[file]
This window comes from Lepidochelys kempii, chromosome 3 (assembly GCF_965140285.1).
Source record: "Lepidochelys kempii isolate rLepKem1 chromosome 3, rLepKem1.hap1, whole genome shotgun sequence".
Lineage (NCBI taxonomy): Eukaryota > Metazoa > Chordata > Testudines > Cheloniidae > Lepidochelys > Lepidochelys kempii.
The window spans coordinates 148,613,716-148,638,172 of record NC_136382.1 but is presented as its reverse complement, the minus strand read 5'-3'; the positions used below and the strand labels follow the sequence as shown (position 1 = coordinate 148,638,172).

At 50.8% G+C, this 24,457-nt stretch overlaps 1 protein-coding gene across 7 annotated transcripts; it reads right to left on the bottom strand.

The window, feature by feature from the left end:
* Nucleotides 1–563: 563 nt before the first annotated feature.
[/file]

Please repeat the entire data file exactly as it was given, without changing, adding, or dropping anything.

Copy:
This window comes from Lepidochelys kempii, chromosome 3 (assembly GCF_965140285.1).
Source record: "Lepidochelys kempii isolate rLepKem1 chromosome 3, rLepKem1.hap1, whole genome shotgun sequence".
Lineage (NCBI taxonomy): Eukaryota > Metazoa > Chordata > Testudines > Cheloniidae > Lepidochelys > Lepidochelys kempii.
The window spans coordinates 148,613,716-148,638,172 of record NC_136382.1 but is presented as its reverse complement, the minus strand read 5'-3'; the positions used below and the strand labels follow the sequence as shown (position 1 = coordinate 148,638,172).

At 50.8% G+C, this 24,457-nt stretch overlaps 1 protein-coding gene across 7 annotated transcripts; it reads right to left on the bottom strand.

The window, feature by feature from the left end:
* Nucleotides 1–563: 563 nt before the first annotated feature.